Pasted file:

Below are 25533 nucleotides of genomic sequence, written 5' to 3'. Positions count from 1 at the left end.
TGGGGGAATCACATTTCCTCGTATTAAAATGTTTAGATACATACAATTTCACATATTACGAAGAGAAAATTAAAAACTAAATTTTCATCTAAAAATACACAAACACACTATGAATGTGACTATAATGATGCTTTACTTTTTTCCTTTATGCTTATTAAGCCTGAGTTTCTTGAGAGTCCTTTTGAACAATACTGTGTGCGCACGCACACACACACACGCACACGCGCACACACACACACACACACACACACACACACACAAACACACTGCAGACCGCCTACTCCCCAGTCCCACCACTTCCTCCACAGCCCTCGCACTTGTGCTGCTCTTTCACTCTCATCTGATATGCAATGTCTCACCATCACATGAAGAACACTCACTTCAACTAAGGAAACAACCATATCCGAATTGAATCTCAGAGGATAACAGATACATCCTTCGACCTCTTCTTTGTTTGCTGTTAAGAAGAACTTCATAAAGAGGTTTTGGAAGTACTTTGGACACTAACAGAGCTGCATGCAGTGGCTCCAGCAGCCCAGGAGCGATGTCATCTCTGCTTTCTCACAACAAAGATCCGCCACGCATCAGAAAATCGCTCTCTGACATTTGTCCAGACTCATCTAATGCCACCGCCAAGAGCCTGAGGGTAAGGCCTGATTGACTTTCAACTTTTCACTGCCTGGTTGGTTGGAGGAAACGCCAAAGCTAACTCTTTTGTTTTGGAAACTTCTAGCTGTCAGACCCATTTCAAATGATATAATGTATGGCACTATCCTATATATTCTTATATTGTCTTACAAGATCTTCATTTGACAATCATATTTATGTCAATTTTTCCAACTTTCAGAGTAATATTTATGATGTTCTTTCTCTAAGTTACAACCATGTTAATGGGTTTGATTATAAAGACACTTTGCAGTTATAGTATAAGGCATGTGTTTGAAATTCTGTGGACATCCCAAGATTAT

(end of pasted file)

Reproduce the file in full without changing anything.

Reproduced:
Below are 25533 nucleotides of genomic sequence, written 5' to 3'. Positions count from 1 at the left end.
TGGGGGAATCACATTTCCTCGTATTAAAATGTTTAGATACATACAATTTCACATATTACGAAGAGAAAATTAAAAACTAAATTTTCATCTAAAAATACACAAACACACTATGAATGTGACTATAATGATGCTTTACTTTTTTCCTTTATGCTTATTAAGCCTGAGTTTCTTGAGAGTCCTTTTGAACAATACTGTGTGCGCACGCACACACACACACGCACACGCGCACACACACACACACACACACACACACACACACAAACACACTGCAGACCGCCTACTCCCCAGTCCCACCACTTCCTCCACAGCCCTCGCACTTGTGCTGCTCTTTCACTCTCATCTGATATGCAATGTCTCACCATCACATGAAGAACACTCACTTCAACTAAGGAAACAACCATATCCGAATTGAATCTCAGAGGATAACAGATACATCCTTCGACCTCTTCTTTGTTTGCTGTTAAGAAGAACTTCATAAAGAGGTTTTGGAAGTACTTTGGACACTAACAGAGCTGCATGCAGTGGCTCCAGCAGCCCAGGAGCGATGTCATCTCTGCTTTCTCACAACAAAGATCCGCCACGCATCAGAAAATCGCTCTCTGACATTTGTCCAGACTCATCTAATGCCACCGCCAAGAGCCTGAGGGTAAGGCCTGATTGACTTTCAACTTTTCACTGCCTGGTTGGTTGGAGGAAACGCCAAAGCTAACTCTTTTGTTTTGGAAACTTCTAGCTGTCAGACCCATTTCAAATGATATAATGTATGGCACTATCCTATATATTCTTATATTGTCTTACAAGATCTTCATTTGACAATCATATTTATGTCAATTTTTCCAACTTTCAGAGTAATATTTATGATGTTCTTTCTCTAAGTTACAACCATGTTAATGGGTTTGATTATAAAGACACTTTGCAGTTATAGTATAAGGCATGTGTTTGAAATTCTGTGGACATCCCAAGATTAT